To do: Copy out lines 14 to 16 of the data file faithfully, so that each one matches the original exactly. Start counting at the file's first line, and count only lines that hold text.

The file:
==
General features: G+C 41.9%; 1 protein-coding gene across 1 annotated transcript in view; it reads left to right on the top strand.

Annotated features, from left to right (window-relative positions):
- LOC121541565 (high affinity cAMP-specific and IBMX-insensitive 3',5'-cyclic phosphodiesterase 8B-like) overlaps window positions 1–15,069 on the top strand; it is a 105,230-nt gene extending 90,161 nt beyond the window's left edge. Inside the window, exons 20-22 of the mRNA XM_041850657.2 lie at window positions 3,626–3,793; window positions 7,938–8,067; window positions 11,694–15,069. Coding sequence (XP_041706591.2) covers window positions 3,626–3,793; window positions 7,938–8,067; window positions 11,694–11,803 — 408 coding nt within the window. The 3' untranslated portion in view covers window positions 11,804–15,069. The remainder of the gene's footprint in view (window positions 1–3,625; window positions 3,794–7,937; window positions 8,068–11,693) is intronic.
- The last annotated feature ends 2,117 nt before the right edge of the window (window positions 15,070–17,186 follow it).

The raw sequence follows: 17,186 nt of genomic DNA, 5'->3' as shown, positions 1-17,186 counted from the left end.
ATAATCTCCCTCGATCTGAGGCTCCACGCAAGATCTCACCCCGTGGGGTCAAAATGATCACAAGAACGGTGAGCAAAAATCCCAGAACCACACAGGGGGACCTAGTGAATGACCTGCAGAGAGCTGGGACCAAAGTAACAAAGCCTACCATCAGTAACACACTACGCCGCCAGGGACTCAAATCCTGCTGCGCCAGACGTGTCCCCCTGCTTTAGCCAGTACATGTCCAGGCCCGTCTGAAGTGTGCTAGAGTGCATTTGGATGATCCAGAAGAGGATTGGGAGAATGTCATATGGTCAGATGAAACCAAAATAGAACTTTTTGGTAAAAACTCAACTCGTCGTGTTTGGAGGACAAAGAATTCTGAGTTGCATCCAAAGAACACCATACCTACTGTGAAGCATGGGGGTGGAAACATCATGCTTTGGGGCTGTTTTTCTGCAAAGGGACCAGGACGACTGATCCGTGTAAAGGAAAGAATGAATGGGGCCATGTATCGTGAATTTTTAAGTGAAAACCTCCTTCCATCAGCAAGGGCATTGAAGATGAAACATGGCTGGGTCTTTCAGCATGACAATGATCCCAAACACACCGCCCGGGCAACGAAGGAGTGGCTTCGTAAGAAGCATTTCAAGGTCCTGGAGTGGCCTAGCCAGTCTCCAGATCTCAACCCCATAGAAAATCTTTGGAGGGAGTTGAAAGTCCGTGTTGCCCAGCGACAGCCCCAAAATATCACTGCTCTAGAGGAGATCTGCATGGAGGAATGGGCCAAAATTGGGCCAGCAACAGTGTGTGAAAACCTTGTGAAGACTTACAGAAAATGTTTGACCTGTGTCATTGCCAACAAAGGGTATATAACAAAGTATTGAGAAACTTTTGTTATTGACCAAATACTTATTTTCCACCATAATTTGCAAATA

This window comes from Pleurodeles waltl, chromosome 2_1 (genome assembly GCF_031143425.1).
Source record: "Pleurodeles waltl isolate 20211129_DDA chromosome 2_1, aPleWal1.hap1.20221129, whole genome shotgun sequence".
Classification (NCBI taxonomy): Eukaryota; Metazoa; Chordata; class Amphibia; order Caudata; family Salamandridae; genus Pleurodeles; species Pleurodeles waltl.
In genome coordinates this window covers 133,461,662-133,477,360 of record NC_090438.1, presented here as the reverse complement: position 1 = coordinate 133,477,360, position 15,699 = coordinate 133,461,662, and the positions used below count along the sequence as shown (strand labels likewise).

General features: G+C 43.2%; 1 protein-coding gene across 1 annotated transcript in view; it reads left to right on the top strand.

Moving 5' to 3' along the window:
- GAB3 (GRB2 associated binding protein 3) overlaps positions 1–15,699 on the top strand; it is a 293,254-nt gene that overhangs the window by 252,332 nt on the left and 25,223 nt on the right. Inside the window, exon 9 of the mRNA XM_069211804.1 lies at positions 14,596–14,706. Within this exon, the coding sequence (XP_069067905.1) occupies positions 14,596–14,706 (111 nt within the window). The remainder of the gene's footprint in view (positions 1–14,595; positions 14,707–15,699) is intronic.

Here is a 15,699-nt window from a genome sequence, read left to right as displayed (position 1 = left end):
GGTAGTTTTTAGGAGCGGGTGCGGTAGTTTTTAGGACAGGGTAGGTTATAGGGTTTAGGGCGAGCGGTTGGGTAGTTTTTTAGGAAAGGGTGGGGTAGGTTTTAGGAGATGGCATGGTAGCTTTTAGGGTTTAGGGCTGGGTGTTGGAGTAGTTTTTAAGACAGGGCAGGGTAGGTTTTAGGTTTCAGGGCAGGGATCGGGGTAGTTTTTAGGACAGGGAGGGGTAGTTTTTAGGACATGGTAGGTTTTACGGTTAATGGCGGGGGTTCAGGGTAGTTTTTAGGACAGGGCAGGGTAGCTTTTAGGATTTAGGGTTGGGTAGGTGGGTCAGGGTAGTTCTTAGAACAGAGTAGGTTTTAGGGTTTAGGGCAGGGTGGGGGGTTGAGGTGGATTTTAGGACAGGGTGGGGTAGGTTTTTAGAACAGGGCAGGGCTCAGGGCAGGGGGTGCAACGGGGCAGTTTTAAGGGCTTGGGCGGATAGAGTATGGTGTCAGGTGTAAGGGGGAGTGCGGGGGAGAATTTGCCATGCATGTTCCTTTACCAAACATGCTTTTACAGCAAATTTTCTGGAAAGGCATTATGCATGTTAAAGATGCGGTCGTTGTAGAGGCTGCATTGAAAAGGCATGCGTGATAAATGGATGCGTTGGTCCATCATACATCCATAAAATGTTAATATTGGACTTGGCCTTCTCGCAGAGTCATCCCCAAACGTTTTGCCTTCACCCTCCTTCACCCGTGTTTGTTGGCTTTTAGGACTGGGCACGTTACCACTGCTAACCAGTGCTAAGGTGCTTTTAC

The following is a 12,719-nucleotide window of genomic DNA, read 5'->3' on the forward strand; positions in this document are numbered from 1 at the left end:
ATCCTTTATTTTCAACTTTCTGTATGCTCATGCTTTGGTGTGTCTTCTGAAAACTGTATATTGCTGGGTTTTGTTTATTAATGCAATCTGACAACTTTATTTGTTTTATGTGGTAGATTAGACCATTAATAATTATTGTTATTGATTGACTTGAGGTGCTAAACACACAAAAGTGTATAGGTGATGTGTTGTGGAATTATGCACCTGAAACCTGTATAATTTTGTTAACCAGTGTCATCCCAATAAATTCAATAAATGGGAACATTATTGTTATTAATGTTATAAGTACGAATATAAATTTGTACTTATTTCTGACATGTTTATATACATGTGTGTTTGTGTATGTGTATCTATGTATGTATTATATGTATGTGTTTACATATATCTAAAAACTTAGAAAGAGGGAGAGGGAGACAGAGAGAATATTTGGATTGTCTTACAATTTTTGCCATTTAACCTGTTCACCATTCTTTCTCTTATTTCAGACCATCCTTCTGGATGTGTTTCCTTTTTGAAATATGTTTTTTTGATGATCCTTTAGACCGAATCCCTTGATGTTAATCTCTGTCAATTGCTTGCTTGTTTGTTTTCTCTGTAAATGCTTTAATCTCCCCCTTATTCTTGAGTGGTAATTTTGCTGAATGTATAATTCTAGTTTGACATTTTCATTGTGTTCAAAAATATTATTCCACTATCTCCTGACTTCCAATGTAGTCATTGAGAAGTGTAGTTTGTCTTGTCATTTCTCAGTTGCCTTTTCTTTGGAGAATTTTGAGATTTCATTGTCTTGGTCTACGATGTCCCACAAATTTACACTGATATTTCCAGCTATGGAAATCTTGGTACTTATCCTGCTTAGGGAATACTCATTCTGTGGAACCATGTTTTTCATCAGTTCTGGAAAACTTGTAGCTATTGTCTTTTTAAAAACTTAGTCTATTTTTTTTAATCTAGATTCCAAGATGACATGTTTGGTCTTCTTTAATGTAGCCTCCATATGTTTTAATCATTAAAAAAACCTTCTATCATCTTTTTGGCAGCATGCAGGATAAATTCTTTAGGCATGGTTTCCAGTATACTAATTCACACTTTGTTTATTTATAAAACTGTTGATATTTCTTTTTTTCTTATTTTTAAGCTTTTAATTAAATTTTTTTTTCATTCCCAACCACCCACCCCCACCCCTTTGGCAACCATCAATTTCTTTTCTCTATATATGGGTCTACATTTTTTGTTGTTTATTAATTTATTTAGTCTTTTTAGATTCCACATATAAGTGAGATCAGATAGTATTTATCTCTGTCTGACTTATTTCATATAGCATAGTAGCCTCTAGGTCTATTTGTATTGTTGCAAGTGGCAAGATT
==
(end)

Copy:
Here is a 15,699-nt window from a genome sequence, read left to right as displayed (position 1 = left end):
GGTAGTTTTTAGGAGCGGGTGCGGTAGTTTTTAGGACAGGGTAGGTTATAGGGTTTAGGGCGAGCGGTTGGGTAGTTTTTTAGGAAAGGGTGGGGTAGGTTTTAGGAGATGGCATGGTAGCTTTTAGGGTTTAGGGCTGGGTGTTGGAGTAGTTTTTAAGACAGGGCAGGGTAGGTTTTAGGTTTCAGGGCAGGGATCGGGGTAGTTTTTAGGACAGGGAGGGGTAGTTTTTAGGACATGGTAGGTTTTACGGTTAATGGCGGGGGTTCAGGGTAGTTTTTAGGACAGGGCAGGGTAGCTTTTAGGATTTAGGGTTGGGTAGGTGGGTCAGGGTAGTTCTTAGAACAGAGTAGGTTTTAGGGTTTAGGGCAGGGTGGGGGGTTGAGGTGGATTTTAGGACAGGGTGGGGTAGGTTTTTAGAACAGGGCAGGGCTCAGGGCAGGGGGTGCAACGGGGCAGTTTTAAGGGCTTGGGCGGATAGAGTATGGTGTCAGGTGTAAGGGGGAGTGCGGGGGAGAATTTGCCATGCATGTTCCTTTACCAAACATGCTTTTACAGCAAATTTTCTGGAAAGGCATTATGCATGTTAAAGATGCGGTCGTTGTAGAGGCTGCATTGAAAAGGCATGCGTGATAAATGGATGCGTTGGTCCATCATACATCCATAAAATGTTAATATTGGACTTGGCCTTCTCGCAGAGTCATCCCCAAACGTTTTGCCTTCACCCTCCTTCACCCGTGTTTGTTGGCTTTTAGGACTGGGCACGTTACCACTGCTAACCAGTGCTAAGGTGCTTTTAC

The following is a 12,719-nucleotide window of genomic DNA, read 5'->3' on the forward strand; positions in this document are numbered from 1 at the left end: